Can you spot the incorrect word in this headline on the Yahoo! front page?
Either there were multiple spots on Pluto, and puzzles is wrong, or there was only one spot and spots is wrong. But the reader doesn’t know which is true.
There are more errors than you think that are on Yahoo! Style, including the use of who for a nonliving thing (twice!) and a holiday called Independence:
The pronoun who should be used only for people (and possibly animals with human-like characteristics); the correct word is that (in this excerpt) or which. The holiday the writer refers to is called Independence Day.
I couldn’t possibly address one day’s worth of errors found on the Yahoo! front page. I couldn’t handle just two hours’ worth of typos. There are just too many mistakes on Yahoo!, including this missing apostrophe:
I’m not sure what “33 years’ worth of taxes” is. I guess it’s the same as “33 years of tax returns.” Anyhoo, the writer omitted the apostrophe in what the Associated Press calls a quasi possessive. Other similar constructions that you’re likely to encounter:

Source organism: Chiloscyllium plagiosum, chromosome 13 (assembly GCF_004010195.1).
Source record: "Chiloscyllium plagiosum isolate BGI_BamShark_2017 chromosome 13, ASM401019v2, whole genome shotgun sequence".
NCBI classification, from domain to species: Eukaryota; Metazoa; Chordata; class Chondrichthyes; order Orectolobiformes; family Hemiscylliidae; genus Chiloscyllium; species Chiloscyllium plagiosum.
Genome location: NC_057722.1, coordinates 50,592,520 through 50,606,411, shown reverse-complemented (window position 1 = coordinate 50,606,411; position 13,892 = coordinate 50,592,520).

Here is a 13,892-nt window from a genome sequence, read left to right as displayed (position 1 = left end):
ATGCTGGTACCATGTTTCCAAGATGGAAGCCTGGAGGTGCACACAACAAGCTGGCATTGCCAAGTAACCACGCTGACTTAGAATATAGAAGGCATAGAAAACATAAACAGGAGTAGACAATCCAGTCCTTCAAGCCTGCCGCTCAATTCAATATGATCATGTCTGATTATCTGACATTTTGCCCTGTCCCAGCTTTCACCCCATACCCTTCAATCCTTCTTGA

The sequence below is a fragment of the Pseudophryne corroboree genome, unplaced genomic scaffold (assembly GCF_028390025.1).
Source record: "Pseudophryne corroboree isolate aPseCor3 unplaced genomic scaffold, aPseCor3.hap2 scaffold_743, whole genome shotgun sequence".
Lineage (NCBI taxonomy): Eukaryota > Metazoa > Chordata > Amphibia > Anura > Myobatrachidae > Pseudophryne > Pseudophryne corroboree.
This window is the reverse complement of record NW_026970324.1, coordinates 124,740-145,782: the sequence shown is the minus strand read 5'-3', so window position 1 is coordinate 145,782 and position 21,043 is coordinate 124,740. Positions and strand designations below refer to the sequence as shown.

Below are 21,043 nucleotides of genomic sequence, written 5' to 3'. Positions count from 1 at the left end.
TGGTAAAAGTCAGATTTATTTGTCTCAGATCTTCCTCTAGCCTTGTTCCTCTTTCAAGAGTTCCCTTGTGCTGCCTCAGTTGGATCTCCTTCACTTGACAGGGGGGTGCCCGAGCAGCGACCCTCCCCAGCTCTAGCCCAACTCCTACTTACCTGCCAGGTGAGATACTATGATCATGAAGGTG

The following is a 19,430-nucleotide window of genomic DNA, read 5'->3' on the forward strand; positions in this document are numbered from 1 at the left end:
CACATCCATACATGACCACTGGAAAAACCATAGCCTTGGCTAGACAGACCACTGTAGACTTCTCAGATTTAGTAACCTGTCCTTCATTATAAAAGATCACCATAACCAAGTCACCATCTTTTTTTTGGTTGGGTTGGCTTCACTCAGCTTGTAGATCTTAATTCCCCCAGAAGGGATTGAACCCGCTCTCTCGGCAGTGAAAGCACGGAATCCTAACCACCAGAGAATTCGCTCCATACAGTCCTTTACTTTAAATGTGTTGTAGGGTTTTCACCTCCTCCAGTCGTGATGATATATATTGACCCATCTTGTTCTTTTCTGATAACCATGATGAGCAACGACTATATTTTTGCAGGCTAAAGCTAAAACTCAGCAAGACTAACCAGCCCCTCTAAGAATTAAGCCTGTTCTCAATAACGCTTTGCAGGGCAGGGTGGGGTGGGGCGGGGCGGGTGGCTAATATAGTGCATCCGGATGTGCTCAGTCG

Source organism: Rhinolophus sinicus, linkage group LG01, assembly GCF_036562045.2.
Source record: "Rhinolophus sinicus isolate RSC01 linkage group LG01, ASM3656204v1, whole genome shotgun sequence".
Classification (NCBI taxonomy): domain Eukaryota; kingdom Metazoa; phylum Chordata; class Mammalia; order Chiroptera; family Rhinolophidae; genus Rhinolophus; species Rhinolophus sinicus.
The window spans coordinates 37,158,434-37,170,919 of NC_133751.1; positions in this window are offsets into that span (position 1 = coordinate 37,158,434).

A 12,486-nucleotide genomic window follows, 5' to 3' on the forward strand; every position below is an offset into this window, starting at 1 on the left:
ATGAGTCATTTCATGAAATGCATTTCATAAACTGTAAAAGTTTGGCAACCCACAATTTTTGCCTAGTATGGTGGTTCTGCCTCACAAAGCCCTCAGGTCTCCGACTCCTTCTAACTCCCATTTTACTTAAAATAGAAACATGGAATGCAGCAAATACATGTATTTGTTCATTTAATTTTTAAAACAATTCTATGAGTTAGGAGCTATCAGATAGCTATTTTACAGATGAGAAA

I’m probably one of the few grammar fans who always watch out for mismatched subject-verb pairs. It stems from childhood when my friends and I would each pick a subject and then try to find the correct verb. I would have been thrilled to read this on Yahoo! Sports, with its mismatch of subject (fans) and verb (which should be watch) and where instead of when:
Biometrics leads the way, except on the Yahoo! front page, where grammatical errors are in the lead:
It’s like mathematics, physics, forensics, and ballistics — which all take a singular verb.
No wonder there are so many grammatical mistakes on Yahoo!. Here’s an excerpt from an article on Yahoo! Travel — written by someone with the title Managing Editor:
If you think that readers don’t notice grammatical errors, a comment on the article should disabuse you of that notion:
To Jo Piazza, Managing Editor: “offered my boyfriend and I” …. should be “offered my boyfriend and me”… I guess it doesn’t take much to be managing editor anymore.